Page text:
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Q. I live in Virginia, and I read your article in the Stars and Stripes. (“Single soldiers need support too,” Sept. 27) Thanks so much for looking out for the single people. I too am single, and it does get lonely, and I’m here working a normal job not fighting for my life.

I am sending a package to (a friend’s) husband for their unit, but it’s not the same. I would love to send good wishes, “thinking of you” and fun packages to someone else who also needs to know we’re here. If there is any way you can help, I would very much appreciate it. I was married to a Marine years back for ten years, so I am used to the military and their life. I enjoyed it tremendously.

— Sue

A. I’m always happy to hear from people who would like to reach out and support the military. At one time, individuals could send mail addressed to “Any Soldier” to reach out to troops overseas, but the need for tighter security has ended that practice.

Have you asked if your friend’s husband knows of someone in his unit who does not receive mail and would like to? With that person’s permission, of course, perhaps you could send letters and packages.

The United Service Organization, which has locations all over the world, also utilizes volunteers to support the military. USO volunteers prepare and distribute care packages to those headed downrange, among many other services.

Your local church or military chapel also might have letter-writing outreach.

Karen and Robert Hampton, missionaries serving the American military community at Vicenza, Italy, have begun a local program called “My Soldier.”

Those preparing to deploy can request letters, packages, encouragement and prayer by filling out a form, said Karen.

Each requester is paired with a screened “My Soldier” volunteer, who would like to provide all of the above. The focus is on sending, not receiving mail in return.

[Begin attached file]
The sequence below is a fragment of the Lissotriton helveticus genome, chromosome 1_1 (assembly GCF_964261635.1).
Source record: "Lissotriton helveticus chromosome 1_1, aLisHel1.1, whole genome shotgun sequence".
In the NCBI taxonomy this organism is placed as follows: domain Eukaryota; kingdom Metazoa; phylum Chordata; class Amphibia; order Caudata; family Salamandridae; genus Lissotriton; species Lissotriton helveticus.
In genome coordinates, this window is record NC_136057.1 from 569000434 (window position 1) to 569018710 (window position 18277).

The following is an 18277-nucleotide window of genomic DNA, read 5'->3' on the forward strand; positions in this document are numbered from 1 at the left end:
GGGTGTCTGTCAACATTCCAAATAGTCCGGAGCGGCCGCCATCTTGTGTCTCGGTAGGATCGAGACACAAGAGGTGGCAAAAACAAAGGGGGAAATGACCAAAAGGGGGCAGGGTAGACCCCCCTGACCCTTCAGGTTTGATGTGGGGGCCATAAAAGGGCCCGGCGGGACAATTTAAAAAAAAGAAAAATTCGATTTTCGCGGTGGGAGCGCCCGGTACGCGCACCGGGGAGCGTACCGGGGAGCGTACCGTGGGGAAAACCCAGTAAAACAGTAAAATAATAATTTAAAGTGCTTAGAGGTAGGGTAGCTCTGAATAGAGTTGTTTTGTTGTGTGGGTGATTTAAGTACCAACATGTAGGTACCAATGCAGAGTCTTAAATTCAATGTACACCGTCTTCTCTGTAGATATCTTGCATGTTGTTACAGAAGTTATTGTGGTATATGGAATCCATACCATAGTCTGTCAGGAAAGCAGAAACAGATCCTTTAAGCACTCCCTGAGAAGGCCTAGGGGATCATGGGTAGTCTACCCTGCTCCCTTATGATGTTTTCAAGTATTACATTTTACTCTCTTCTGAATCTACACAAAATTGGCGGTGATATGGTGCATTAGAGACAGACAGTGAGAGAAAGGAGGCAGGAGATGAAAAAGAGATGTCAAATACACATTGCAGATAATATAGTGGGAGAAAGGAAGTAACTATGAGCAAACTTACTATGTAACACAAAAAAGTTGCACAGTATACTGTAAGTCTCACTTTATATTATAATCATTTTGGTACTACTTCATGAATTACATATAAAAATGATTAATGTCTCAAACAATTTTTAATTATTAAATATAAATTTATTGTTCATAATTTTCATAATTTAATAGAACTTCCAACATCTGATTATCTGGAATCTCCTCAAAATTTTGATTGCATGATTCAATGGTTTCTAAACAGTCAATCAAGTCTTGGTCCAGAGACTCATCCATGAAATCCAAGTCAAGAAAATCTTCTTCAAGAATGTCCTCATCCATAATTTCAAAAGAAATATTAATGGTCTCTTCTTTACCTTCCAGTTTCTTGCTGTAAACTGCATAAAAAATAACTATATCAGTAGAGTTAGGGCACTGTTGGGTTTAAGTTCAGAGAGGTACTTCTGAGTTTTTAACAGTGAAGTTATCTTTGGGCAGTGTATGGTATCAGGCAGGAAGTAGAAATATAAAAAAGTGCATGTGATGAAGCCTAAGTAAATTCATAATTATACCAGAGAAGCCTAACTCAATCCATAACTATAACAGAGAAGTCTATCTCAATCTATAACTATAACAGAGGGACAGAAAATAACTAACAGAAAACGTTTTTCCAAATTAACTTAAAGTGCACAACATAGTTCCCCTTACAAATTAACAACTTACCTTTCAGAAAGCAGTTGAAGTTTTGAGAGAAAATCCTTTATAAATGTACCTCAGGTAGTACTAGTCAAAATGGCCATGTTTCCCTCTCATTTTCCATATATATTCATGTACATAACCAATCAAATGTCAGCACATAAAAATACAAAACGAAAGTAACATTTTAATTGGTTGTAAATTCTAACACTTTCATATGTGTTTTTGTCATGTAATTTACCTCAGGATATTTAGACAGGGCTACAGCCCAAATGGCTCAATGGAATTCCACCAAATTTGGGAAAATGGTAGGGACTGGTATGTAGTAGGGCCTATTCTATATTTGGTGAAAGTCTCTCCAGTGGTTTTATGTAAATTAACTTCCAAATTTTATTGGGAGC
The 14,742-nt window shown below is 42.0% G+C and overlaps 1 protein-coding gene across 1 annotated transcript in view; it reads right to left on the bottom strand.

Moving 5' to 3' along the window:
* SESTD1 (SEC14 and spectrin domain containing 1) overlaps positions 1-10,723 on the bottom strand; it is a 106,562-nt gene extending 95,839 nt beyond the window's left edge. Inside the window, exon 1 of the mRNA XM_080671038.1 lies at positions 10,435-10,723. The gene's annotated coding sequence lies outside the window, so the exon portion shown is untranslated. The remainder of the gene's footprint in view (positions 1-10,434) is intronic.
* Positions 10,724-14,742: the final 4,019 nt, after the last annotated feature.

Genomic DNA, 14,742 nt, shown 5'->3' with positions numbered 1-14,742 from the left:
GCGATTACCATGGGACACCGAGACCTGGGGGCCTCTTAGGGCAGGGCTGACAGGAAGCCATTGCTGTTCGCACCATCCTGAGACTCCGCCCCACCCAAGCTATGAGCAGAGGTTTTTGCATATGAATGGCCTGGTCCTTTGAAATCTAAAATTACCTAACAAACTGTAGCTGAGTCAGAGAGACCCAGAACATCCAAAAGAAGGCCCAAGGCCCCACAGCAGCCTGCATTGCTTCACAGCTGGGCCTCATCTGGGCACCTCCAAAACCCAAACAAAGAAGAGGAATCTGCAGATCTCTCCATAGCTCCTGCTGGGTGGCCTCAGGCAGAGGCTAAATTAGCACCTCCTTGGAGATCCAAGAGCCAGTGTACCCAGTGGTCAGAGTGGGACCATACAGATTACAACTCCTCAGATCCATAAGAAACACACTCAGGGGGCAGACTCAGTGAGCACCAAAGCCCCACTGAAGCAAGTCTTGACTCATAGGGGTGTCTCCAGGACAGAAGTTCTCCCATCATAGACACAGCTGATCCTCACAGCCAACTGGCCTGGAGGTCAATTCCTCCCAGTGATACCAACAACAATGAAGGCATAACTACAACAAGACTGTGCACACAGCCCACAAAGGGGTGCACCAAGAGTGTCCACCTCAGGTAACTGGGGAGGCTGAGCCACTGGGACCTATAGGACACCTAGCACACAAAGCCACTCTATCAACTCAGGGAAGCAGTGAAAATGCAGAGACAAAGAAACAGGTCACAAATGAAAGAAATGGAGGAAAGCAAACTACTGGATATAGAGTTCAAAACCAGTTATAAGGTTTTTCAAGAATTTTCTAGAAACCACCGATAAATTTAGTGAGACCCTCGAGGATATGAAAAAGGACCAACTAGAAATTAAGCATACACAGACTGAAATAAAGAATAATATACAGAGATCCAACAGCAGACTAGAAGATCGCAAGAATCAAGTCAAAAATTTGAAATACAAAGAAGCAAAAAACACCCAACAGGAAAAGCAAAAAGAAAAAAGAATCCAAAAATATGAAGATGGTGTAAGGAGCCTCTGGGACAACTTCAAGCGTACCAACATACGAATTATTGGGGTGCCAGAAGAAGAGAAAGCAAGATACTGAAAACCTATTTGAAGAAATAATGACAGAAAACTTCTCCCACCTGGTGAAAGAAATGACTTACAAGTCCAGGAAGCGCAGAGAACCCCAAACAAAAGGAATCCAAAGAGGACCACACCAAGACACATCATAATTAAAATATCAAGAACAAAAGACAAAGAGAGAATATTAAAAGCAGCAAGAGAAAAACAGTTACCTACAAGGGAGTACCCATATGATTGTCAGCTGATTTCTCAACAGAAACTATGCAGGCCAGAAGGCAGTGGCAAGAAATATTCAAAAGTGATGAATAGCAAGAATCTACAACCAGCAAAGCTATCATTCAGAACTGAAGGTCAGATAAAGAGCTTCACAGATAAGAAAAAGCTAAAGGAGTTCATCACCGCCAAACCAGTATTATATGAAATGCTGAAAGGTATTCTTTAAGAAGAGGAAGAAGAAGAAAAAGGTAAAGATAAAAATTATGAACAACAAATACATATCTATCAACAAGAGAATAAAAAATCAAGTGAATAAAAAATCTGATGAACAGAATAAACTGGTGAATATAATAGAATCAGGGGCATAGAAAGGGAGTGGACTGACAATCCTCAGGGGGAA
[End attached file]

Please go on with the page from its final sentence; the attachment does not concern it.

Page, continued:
“We encourage (volunteers) to be very patient,” Karen said. “We tell them they may not hear back from them very often. The soldiers tend to work very long hours.”

“My Soldier,” like other organizations providing mail for troops, has guidelines for their volunteers and for the kinds of support they provide. Security and privacy of military individuals must be a priority.

Real mail is much appreciated by those who are far from home.

“What the soldiers say they really love the best are handwritten notes that they can put in their pocket and read over and over again,” Karen said.

Project Rudolph is another organization that specializes in providing handwritten letters. This group based in Landstuhl, Germany, focuses on wounded troops. Founded by a military spouse, Project Rudolph accepts letters, which are personally distributed, along with gift bags, to patients at Landstuhl Regional Medical Center.

The Web site at ProjectRudolph.homestead.com gives the guidelines for letters and where to send them.

Cups of Love, founded by a teenage military daughter, also provides hand-written letters for troops. Volunteers distribute hot chocolate, candy and handwritten letters to deploying servicemembers as they pass through the military terminal at Ramstein Air Base, Germany, on various holidays.

Cups of Love accepts handwritten cards to be included in their packages. For information, write todivalauren1995@yahoo.com.

Cups of Love originated with Valentine’s Day sweets. Project Rudolph started with Christmas. These and many organizations emphasize year-round support for troops, who appreciate being remembered on every Groundhog Day of their deployment.

The Spouse Calls blog has more information, guidelines and ideas for letter writing and care packages.

Terri Barnes is a military wife and mother of three. She lives and writes in Germany. Contact her at spousecalls@stripes.com and see the Spouse Calls blog at http://blogs.stripes.com/blogs/spousecalls.

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